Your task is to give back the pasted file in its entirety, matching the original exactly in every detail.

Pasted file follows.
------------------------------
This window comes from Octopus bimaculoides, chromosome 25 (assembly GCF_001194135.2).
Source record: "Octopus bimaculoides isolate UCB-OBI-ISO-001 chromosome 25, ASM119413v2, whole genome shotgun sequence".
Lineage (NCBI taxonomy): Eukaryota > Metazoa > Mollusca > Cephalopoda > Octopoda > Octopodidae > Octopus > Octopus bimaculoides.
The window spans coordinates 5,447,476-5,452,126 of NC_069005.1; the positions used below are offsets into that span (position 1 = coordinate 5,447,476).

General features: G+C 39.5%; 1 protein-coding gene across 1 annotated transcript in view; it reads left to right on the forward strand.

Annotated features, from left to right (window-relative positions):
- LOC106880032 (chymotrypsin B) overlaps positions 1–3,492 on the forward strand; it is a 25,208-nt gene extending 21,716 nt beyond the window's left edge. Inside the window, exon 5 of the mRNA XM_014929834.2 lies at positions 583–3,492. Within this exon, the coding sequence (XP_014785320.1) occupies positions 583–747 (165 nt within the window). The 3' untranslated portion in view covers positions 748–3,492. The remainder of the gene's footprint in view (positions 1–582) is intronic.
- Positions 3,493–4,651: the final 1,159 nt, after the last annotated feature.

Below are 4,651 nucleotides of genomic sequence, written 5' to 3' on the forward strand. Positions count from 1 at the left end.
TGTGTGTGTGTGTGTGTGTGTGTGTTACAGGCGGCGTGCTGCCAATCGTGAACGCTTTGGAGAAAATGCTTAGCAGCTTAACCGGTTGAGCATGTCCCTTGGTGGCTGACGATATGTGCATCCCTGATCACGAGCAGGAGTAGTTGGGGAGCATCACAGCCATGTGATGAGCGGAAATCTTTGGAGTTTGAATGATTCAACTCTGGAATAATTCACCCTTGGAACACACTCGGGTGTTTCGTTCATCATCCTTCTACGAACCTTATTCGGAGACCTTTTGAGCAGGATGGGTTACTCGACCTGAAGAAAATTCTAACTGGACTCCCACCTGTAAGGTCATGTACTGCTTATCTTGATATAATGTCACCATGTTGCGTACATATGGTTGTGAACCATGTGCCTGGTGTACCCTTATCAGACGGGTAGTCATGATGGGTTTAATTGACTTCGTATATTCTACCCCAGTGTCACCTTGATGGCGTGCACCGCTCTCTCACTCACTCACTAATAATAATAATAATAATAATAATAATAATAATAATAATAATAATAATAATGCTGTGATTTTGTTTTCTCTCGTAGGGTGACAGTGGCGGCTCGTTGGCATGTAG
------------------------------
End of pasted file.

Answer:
This window comes from Octopus bimaculoides, chromosome 25 (assembly GCF_001194135.2).
Source record: "Octopus bimaculoides isolate UCB-OBI-ISO-001 chromosome 25, ASM119413v2, whole genome shotgun sequence".
Lineage (NCBI taxonomy): Eukaryota > Metazoa > Mollusca > Cephalopoda > Octopoda > Octopodidae > Octopus > Octopus bimaculoides.
The window spans coordinates 5,447,476-5,452,126 of NC_069005.1; the positions used below are offsets into that span (position 1 = coordinate 5,447,476).

General features: G+C 39.5%; 1 protein-coding gene across 1 annotated transcript in view; it reads left to right on the forward strand.

Annotated features, from left to right (window-relative positions):
- LOC106880032 (chymotrypsin B) overlaps positions 1–3,492 on the forward strand; it is a 25,208-nt gene extending 21,716 nt beyond the window's left edge. Inside the window, exon 5 of the mRNA XM_014929834.2 lies at positions 583–3,492. Within this exon, the coding sequence (XP_014785320.1) occupies positions 583–747 (165 nt within the window). The 3' untranslated portion in view covers positions 748–3,492. The remainder of the gene's footprint in view (positions 1–582) is intronic.
- Positions 3,493–4,651: the final 1,159 nt, after the last annotated feature.

Below are 4,651 nucleotides of genomic sequence, written 5' to 3' on the forward strand. Positions count from 1 at the left end.
TGTGTGTGTGTGTGTGTGTGTGTGTTACAGGCGGCGTGCTGCCAATCGTGAACGCTTTGGAGAAAATGCTTAGCAGCTTAACCGGTTGAGCATGTCCCTTGGTGGCTGACGATATGTGCATCCCTGATCACGAGCAGGAGTAGTTGGGGAGCATCACAGCCATGTGATGAGCGGAAATCTTTGGAGTTTGAATGATTCAACTCTGGAATAATTCACCCTTGGAACACACTCGGGTGTTTCGTTCATCATCCTTCTACGAACCTTATTCGGAGACCTTTTGAGCAGGATGGGTTACTCGACCTGAAGAAAATTCTAACTGGACTCCCACCTGTAAGGTCATGTACTGCTTATCTTGATATAATGTCACCATGTTGCGTACATATGGTTGTGAACCATGTGCCTGGTGTACCCTTATCAGACGGGTAGTCATGATGGGTTTAATTGACTTCGTATATTCTACCCCAGTGTCACCTTGATGGCGTGCACCGCTCTCTCACTCACTCACTAATAATAATAATAATAATAATAATAATAATAATAATAATAATAATAATAATGCTGTGATTTTGTTTTCTCTCGTAGGGTGACAGTGGCGGCTCGTTGGCATGTAG